Example：10.1021/acsami.1c06204 or Chem. Rev., 2007, 107, 2411-2502
Global Cancer Statistics 2020: GLOBOCAN Estimates of Incidence and Mortality Worldwide for 36 Cancers in 185 Countries CA: A Cancer Journal for Clinicians (IF508.702), Pub Date : 2021-02-04, DOI: 10.3322/caac.21660 Hyuna Sung, Jacques Ferlay, Rebecca L. Siegel, Mathieu Laversanne, Isabelle Soerjomataram, Ahmedin Jemal, Freddie Bray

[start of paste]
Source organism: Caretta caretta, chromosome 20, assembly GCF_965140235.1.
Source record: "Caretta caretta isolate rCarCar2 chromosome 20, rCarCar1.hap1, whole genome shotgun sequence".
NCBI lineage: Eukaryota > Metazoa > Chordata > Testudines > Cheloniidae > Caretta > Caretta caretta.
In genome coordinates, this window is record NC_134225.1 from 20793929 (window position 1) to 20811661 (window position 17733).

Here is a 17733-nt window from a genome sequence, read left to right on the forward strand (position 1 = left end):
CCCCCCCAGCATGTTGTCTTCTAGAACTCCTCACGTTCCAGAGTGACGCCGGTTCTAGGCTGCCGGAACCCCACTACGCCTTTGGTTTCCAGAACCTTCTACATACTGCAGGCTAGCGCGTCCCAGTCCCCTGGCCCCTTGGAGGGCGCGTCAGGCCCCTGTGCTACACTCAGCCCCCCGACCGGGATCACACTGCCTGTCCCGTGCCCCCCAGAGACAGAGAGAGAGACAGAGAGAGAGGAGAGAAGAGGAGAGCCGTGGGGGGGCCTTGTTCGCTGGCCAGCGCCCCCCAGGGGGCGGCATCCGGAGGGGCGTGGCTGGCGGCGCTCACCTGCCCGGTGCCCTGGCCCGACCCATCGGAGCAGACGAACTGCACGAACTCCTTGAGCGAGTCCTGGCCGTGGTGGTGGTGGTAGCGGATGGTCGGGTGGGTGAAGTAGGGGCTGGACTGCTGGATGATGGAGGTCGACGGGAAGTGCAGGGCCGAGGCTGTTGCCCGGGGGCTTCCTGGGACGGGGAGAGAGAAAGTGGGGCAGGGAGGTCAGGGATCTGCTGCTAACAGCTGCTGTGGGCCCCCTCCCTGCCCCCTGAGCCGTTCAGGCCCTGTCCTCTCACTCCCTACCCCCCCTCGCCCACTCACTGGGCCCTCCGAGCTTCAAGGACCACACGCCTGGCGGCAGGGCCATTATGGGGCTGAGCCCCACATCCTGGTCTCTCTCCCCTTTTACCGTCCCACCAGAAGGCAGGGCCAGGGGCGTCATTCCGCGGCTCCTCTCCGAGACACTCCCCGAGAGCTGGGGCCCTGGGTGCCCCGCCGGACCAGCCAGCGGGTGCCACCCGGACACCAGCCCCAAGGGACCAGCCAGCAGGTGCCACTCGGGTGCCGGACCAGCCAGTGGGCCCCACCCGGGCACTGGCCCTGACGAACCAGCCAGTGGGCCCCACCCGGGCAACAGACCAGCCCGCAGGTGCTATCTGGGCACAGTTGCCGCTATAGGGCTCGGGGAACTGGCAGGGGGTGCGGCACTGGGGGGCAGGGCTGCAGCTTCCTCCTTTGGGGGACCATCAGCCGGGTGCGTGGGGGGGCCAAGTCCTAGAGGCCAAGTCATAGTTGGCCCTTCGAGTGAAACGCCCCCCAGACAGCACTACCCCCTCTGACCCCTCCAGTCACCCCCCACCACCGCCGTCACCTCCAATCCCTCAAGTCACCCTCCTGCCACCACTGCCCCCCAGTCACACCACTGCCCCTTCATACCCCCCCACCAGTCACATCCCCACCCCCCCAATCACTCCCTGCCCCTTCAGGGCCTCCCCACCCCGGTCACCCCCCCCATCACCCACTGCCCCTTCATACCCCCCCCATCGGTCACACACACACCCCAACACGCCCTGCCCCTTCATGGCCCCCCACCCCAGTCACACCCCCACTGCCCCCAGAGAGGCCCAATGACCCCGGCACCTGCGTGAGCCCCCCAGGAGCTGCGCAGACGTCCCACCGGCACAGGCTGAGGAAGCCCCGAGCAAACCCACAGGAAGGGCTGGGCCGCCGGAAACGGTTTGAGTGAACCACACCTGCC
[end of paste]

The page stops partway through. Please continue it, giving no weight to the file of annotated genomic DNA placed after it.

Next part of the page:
This article provides an update on the global cancer burden using the GLOBOCAN 2020 estimates of cancer incidence and mortality produced by the International Agency for Research on Cancer. Worldwide, an estimated 19.3 million new cancer cases (18.1 million excluding nonmelanoma skin cancer) and almost 10.0 million cancer deaths (9.9 million excluding nonmelanoma skin cancer) occurred in 2020. Female breast cancer has surpassed lung cancer as the most commonly diagnosed cancer, with an estimated 2.3 million new cases (11.7%), followed by lung (11.4%), colorectal (10.0 %), prostate (7.3%), and stomach (5.6%) cancers. Lung cancer remained the leading cause of cancer death, with an estimated 1.8 million deaths (18%), followed by colorectal (9.4%), liver (8.3%), stomach (7.7%), and female breast (6.9%) cancers. Overall incidence was from 2‐fold to 3‐fold higher in transitioned versus transitioning countries for both sexes, whereas mortality varied <2‐fold for men and little for women. Death rates for female breast and cervical cancers, however, were considerably higher in transitioning versus transitioned countries (15.0 vs 12.8 per 100,000 and 12.4 vs 5.2 per 100,000, respectively). The global cancer burden is expected to be 28.4 million cases in 2040, a 47% rise from 2020, with a larger increase in transitioning (64% to 95%) versus transitioned (32% to 56%) countries due to demographic changes, although this may be further exacerbated by increasing risk factors associated with globalization and a growing economy. Efforts to build a sustainable infrastructure for the dissemination of cancer prevention measures and provision of cancer care in transitioning countries is critical for global cancer control.